Two artists and partners just spent the last seven months traveling around the country to collect material for a documentary about artists engaging themselves in socio-political-communal action.
They’ve already operated in a nomadic fashion for years, but this time around, Thollem McDonas and Angela Villa traveled to all 48 contiguous states, performing along the way, and gathering source footage for a related live show debuting at WORKS/San Jose this Saturday.
Featuring McDonas on a smoking Waldorf Blofeld synthesizer and Villa’s digital video talents, Silver Ochre takes its name from a harmonization of opposites. The ochre pigment used in paleolithic cave paintings meets the silver screen. Old meets new. Intimacy meets distance. Combining the present-time awareness of zen perspectives with the technology of digital synthesis and video, the performance will likewise reconcile the polarities of the human condition. As the the two artists explain, Silver Ochre trains the eye on small moments of time and the ear to the moment of the times.
Together, both Villa and Thollem are peripatetic artists, with Villa working as an artist manager, promoter and photo-videographer to Thollem’s keyboard exploits. What’s more, they bring a bloodline of social, ethnic and arts advocacy, as well as avant-garde San Jose shenanigans.
Angela’s father, Jose Villa, was a legendary Chicano activist decades ago in San Jose. He chaired the Mexican American Studies Department at San Jose State University, was director of urban education at San Jose Unified School District, and he even headed up MACSA (The Mexican American Community Services Agency) for six years. Jose also claimed as his mentor the late Ernesto Galarza, a pioneer of bilingual education and the individual for whom the “Man of Fire” table sculpture on Paseo de San Antonio was created.
McDonas was born and raised in San Jose, rigorously studying the standard classical piano repertoire, composing and improvising from a young age before graduating from music school at SJSU. Now, as leader or co-conspirator, he has released more than 50 albums on 20 different vanguard labels just in the last 10 years, playing every possible sub-genre of post-classical, free jazz, noise, punk, world music, dance, film and more. A brief cross section of his many collaborators include William Parker, Pauline Oliveros, Stefano Scodanibbio, Nels Cline, Mike Watt, Martha Colburn and Matthew Barney. He is equally at home on concert hall stages or in underground Italian WWII bunkers. He first performed at WORKS over 25 years ago.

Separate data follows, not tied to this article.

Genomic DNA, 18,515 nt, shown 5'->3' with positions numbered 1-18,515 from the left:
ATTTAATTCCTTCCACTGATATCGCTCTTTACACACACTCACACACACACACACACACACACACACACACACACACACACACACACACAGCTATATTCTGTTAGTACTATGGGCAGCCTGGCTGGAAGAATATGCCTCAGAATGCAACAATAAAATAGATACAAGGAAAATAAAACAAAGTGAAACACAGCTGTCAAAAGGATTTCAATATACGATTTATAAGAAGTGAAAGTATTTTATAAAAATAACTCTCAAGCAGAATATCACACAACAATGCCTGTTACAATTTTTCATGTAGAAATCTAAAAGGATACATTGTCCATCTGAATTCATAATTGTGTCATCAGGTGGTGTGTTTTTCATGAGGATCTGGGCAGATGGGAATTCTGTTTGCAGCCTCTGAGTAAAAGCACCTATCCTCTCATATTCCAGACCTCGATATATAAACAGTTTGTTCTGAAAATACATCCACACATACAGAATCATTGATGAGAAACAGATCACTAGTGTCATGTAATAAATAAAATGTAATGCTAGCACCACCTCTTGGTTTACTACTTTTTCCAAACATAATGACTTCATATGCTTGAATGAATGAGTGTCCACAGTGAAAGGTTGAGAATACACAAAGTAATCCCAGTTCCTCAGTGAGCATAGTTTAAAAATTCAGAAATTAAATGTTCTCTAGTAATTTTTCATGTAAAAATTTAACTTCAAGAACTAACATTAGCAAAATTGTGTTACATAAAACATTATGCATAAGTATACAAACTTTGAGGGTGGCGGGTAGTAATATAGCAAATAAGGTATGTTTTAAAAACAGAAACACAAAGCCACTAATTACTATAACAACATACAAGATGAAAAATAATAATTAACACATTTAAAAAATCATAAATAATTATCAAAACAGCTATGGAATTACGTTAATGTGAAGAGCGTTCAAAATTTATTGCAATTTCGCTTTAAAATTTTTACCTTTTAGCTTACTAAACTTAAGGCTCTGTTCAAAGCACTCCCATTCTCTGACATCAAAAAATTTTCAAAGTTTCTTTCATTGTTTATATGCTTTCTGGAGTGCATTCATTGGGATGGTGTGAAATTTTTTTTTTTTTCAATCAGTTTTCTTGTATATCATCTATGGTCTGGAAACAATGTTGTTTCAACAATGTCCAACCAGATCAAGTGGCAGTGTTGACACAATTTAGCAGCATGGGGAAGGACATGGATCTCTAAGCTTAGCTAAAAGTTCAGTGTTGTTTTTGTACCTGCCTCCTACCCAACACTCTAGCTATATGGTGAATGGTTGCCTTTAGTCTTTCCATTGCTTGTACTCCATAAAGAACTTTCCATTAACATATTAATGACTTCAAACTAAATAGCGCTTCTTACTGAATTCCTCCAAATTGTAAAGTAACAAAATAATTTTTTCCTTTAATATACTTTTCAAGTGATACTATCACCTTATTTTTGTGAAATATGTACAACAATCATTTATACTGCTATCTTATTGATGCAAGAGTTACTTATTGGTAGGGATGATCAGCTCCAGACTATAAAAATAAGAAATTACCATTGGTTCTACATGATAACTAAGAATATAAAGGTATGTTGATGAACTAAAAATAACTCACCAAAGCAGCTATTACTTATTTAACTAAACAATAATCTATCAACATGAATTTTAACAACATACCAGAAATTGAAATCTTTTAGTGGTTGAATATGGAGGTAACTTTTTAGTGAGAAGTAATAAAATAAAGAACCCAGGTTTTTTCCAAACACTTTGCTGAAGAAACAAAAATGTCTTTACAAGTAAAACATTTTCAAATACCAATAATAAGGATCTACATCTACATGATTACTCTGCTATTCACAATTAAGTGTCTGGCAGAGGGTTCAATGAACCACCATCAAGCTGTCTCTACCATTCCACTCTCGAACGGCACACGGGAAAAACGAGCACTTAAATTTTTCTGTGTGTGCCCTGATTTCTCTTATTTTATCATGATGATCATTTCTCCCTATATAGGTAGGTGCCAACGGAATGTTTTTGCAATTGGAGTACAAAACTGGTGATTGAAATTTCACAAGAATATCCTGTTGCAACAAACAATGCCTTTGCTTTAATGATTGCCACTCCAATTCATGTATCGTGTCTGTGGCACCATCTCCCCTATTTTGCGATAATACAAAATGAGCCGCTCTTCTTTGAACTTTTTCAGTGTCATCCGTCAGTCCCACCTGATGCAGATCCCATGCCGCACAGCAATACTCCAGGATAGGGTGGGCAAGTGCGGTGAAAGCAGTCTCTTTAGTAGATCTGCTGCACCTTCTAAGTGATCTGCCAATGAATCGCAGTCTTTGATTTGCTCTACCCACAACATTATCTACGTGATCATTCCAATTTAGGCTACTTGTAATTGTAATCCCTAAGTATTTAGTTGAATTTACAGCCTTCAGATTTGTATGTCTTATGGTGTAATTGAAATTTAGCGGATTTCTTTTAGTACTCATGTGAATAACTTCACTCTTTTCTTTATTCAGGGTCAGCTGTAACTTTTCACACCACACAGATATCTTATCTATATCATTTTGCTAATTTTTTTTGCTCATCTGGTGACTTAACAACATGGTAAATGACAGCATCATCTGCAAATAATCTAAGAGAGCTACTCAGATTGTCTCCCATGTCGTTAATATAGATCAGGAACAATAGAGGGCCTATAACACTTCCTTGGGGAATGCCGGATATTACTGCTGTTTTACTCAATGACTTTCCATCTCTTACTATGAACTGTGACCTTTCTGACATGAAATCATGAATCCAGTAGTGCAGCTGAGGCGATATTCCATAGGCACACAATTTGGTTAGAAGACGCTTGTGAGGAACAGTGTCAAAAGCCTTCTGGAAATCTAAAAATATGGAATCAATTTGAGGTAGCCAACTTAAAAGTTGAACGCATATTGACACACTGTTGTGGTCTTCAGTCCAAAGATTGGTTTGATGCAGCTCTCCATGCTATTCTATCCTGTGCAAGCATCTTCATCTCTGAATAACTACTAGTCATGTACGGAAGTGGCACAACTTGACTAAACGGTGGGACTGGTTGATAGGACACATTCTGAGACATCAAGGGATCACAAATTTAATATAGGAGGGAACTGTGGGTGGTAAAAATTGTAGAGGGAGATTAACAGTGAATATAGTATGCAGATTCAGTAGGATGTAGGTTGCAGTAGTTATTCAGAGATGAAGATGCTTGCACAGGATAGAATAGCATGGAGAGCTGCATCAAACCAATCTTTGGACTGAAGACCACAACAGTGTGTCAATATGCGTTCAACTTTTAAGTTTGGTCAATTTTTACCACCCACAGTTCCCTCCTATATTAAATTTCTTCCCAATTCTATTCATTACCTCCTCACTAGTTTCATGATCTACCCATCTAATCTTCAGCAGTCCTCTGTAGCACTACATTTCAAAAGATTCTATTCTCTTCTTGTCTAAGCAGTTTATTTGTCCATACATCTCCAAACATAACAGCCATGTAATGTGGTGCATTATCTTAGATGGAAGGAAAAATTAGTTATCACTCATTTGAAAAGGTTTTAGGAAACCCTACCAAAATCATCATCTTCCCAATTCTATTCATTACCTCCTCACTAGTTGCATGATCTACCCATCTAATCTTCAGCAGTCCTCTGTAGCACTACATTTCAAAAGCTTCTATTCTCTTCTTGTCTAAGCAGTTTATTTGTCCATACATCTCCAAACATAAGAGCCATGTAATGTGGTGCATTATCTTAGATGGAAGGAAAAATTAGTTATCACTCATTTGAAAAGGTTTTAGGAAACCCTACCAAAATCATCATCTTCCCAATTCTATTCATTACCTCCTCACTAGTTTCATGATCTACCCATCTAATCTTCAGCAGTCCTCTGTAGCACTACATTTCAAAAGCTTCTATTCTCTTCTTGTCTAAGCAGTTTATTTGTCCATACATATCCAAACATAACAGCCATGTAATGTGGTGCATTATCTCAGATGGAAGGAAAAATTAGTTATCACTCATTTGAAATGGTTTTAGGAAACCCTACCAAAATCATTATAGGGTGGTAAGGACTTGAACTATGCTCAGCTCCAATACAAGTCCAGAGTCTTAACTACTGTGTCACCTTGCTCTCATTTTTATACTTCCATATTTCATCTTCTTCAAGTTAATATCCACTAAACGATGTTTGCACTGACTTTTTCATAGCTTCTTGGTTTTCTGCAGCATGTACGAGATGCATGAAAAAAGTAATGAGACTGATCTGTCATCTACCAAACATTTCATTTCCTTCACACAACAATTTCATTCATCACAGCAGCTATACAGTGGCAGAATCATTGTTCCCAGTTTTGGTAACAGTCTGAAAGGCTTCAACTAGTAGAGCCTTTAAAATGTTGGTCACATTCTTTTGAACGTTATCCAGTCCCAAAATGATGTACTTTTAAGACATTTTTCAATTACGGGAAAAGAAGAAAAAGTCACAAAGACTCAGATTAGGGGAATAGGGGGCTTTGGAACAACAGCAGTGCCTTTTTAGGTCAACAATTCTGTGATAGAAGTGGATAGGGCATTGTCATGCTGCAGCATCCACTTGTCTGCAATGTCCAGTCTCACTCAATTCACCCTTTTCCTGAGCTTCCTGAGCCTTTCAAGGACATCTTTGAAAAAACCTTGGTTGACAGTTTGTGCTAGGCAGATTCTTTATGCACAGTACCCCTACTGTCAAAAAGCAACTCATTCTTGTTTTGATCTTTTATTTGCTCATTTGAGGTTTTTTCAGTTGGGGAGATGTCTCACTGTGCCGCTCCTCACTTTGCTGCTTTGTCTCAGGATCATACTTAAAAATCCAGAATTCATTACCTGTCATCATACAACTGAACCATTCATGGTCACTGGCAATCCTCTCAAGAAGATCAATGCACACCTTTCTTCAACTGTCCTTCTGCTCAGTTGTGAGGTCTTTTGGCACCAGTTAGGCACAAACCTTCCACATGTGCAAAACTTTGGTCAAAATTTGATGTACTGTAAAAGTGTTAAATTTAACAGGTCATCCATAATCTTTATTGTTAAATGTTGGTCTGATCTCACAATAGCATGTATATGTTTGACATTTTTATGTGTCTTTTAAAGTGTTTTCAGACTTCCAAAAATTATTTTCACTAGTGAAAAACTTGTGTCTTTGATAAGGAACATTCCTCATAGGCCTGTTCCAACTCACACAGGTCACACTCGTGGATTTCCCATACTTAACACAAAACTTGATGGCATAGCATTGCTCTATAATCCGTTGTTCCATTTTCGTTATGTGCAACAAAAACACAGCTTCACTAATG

For Silver Ochre, expect a collaboration combining the talents of both artists, each one being naturally interested in fusing polarities. For most of his life, Thollem was an acoustic pianist, but a few years ago he pulled a Dylan and went electric. After pushing the boundaries of multiple electronic keyboards in various composer/performer schisms, this time around, for Silver Ochre, he’s turned his sights on the Blofeld, a piece of machinery normally dominated by German ambient and techno musicians. Instead, Thollem is more interested in using machines in ways they were not intended to be used.
“Every time I have a new instrument, I develop ideas based on its potentiality, as opposed to me buying an instrument based on a vision that I have,” Thollem says. “I see it as a real collaboration with the technology. I’m not approaching an instrument with a specific goal in mind. I’m approaching it with the idea of creating something that I would never have conceived otherwise, if I didn’t have this instrument.”
For the video component, Villa will transform her present-time awareness, zen-like in its simplicity, to suggest beauty beneath the mundane. Her photographic eye—in which the native and exotic, the distant and the intimate are fused—will unfold in the videographic accompaniment to Thollem’s real-time manipulations of the Blofeld.
“Her work is really based on being in the moment,” Thollem says of Villa’s visual art. “Being really aware of beautiful, amazing things happening in totally mundane situations.”
Together, the masculine and feminine polarities of life will fuse. Yin shall weave with yang and the natural opposing forces of the human condition will integrate. And that is beautiful. And amazing.
Saturday, Nov. 19
365 S. Market St, San Jose